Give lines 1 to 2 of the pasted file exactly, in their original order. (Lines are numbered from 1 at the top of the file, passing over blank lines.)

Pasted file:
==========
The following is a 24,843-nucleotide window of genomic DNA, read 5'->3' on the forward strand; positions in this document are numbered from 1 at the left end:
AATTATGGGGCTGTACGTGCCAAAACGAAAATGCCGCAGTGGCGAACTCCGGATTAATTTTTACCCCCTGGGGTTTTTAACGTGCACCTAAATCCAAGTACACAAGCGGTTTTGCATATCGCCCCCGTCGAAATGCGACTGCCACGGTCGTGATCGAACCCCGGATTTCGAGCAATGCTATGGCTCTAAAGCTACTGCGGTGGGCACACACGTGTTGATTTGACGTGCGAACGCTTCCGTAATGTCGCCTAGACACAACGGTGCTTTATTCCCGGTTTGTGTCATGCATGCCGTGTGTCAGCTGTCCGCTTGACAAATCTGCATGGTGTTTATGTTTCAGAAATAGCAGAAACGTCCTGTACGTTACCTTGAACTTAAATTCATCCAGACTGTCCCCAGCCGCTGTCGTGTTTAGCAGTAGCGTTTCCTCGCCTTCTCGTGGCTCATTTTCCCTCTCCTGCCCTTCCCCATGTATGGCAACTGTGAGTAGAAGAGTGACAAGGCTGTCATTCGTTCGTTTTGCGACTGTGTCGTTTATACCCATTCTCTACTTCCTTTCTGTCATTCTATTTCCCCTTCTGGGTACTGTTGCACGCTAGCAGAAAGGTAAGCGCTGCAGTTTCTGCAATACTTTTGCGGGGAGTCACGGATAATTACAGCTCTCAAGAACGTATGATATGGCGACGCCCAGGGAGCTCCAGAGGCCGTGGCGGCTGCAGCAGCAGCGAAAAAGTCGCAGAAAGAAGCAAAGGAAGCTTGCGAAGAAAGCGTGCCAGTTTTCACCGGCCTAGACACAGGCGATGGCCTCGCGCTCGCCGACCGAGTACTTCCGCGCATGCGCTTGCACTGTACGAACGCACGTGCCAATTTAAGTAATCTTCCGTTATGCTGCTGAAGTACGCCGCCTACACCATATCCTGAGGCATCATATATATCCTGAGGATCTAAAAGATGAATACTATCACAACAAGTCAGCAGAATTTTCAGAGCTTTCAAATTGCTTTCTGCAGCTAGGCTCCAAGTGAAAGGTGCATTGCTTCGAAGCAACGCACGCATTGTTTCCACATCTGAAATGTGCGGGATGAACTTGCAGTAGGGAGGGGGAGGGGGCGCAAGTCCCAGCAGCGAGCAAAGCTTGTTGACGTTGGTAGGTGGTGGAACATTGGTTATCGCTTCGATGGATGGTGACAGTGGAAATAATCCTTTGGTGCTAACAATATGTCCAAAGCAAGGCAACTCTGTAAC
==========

The following is a 24,843-nucleotide window of genomic DNA, read 5'->3' on the forward strand; positions in this document are numbered from 1 at the left end:
AATTATGGGGCTGTACGTGCCAAAACGAAAATGCCGCAGTGGCGAACTCCGGATTAATTTTTACCCCCTGGGGTTTTTAACGTGCACCTAAATCCAAGTACACAAGCGGTTTTGCATATCGCCCCCGTCGAAATGCGACTGCCACGGTCGTGATCGAACCCCGGATTTCGAGCAATGCTATGGCTCTAAAGCTACTGCGGTGGGCACACACGTGTTGATTTGACGTGCGAACGCTTCCGTAATGTCGCCTAGACACAACGGTGCTTTATTCCCGGTTTGTGTCATGCATGCCGTGTGTCAGCTGTCCGCTTGACAAATCTGCATGGTGTTTATGTTTCAGAAATAGCAGAAACGTCCTGTACGTTACCTTGAACTTAAATTCATCCAGACTGTCCCCAGCCGCTGTCGTGTTTAGCAGTAGCGTTTCCTCGCCTTCTCGTGGCTCATTTTCCCTCTCCTGCCCTTCCCCATGTATGGCAACTGTGAGTAGAAGAGTGACAAGGCTGTCATTCGTTCGTTTTGCGACTGTGTCGTTTATACCCATTCTCTACTTCCTTTCTGTCATTCTATTTCCCCTTCTGGGTACTGTTGCACGCTAGCAGAAAGGTAAGCGCTGCAGTTTCTGCAATACTTTTGCGGGGAGTCACGGATAATTACAGCTCTCAAGAACGTATGATATGGCGACGCCCAGGGAGCTCCAGAGGCCGTGGCGGCTGCAGCAGCAGCGAAAAAGTCGCAGAAAGAAGCAAAGGAAGCTTGCGAAGAAAGCGTGCCAGTTTTCACCGGCCTAGACACAGGCGATGGCCTCGCGCTCGCCGACCGAGTACTTCCGCGCATGCGCTTGCACTGTACGAACGCACGTGCCAATTTAAGTAATCTTCCGTTATGCTGCTGAAGTACGCCGCCTACACCATATCCTGAGGCATCATATATATCCTGAGGATCTAAAAGATGAATACTATCACAACAAGTCAGCAGAATTTTCAGAGCTTTCAAATTGCTTTCTGCAGCTAGGCTCCAAGTGAAAGGTGCATTGCTTCGAAGCAACGCACGCATTGTTTCCACATCTGAAATGTGCGGGATGAACTTGCAGTAGGGAGGGGGAGGGGGCGCAAGTCCCAGCAGCGAGCAAAGCTTGTTGACGTTGGTAGGTGGTGGAACATTGGTTATCGCTTCGATGGATGGTGACAGTGGAAATAATCCTTTGGTGCTAACAATATGTCCAAAGCAAGGCAACTCTGTAAC